[id] = CreateUDPObject(id[, port, ip$, mode, protocol])
portcan be used to specify at which local port the UDP object should be created. If you do not specify this argument,
CreateUDPObject()will choose a vacant port automatically, and you can use GetLocalPort() later to find out the port number of the UDP object. In the first argument, you need to pass an identifier which is needed to refer to this UDP object later on. Alternatively, you can pass Nil as the first argument. In that case,
CreateUDPObject()will select a vacant identifier automatically and return it to you.
Starting with Hollywood 8.0 there is a new
mode argument which allows you
to specify the type of UDP object that should be created for you. This can
be one of the following predefined values:
ip$can be used to specify a local IP address the UDP object should be bound to. This defaults to "*", which means that the server will accept connections from the whole network. You can also specify "127.0.0.1" (or "::1" in IPv6) to allow only connections from the local host. Note that passing "*", which is also the default, might trigger the firewall on some configurations.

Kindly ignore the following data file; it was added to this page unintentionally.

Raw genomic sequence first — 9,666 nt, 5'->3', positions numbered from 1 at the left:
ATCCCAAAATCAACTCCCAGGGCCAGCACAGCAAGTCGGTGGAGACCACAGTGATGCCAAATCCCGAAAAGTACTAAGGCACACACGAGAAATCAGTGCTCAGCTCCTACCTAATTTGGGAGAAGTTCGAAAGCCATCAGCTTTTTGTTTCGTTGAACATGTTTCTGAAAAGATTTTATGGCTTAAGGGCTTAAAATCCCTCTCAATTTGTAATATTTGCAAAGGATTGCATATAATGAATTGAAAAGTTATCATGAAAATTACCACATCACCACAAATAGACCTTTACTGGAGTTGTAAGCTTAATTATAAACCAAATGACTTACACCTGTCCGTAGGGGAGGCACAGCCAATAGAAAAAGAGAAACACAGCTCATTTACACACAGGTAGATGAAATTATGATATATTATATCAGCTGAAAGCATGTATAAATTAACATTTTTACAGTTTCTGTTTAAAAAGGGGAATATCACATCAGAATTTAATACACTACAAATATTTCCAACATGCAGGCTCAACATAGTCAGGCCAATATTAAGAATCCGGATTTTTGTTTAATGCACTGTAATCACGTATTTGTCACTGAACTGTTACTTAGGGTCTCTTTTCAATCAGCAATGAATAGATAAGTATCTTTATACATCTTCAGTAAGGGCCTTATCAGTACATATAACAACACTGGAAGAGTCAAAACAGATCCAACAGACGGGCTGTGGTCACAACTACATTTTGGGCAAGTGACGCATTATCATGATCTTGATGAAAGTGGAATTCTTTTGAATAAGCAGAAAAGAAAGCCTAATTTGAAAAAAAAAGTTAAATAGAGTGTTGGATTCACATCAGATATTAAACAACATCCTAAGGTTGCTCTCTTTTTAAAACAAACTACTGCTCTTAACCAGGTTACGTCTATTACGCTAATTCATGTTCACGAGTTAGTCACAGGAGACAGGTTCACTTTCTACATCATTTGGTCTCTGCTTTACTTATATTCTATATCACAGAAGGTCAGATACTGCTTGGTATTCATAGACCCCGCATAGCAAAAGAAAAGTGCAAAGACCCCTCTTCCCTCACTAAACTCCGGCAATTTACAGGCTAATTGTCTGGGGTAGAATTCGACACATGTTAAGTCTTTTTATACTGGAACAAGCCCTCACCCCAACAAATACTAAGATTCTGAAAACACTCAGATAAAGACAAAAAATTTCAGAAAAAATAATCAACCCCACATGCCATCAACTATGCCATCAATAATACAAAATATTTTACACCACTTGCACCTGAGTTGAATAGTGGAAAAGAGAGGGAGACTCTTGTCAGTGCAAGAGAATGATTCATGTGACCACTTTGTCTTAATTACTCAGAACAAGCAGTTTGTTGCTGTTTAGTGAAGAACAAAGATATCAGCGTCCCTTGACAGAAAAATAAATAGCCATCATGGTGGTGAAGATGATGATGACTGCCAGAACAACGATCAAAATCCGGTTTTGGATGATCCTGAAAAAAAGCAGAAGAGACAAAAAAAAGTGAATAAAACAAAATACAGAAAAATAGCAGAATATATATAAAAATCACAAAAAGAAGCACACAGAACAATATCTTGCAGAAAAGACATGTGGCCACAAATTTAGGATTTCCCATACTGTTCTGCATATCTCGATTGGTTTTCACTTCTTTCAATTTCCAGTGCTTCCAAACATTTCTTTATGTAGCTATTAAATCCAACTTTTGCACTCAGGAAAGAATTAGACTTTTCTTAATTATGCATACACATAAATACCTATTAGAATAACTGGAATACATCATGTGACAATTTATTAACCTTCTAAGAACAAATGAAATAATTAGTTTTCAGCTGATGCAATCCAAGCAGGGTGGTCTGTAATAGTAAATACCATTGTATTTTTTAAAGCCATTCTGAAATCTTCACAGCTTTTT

#UDPSERVERis the default mode for
portmust be specified to specify the server the client should be connected to. If your UDP object always sends data to the same server, it is recommended to create it as a
#UDPCLIENTobject because SendUDPData() is faster then. (V8.0)
portare ignored. Unconnected UDP objects are useful if you need to send data to different servers without being able to receive data on your own. (V8.0)
Additionally, Hollywood 8.0 introduces an optional new
which allows you to specify the Internet protocol that should be used by the
UDP object. This can be one of the following special constants:
#IPV6is currently unsupported on AmigaOS and compatible systems.
protocol argument defaults to the default protocol type set using
SetNetworkProtocol(). By default, this is
#IPV4 due to historical and portability reasons. See SetNetworkProtocol for details.
Once the UDP object is created, you can use the commands SendUDPData(), ReceiveUDPData(), and the OnReceiveUDPData event handler to communicate with other systems in the network.
Please note that UDP is an unreliable transfer protocol. It is faster than the TCP protocol but data may arrive incompletely or out of order. Thus, it is only suitable for purposes that do not depend on the integrity of the transferred data.
#UDPSERVER) or to connect UDP object to (for
#UDPCLIENT) (defaults to "*" for
#UDPSERVER); must be set for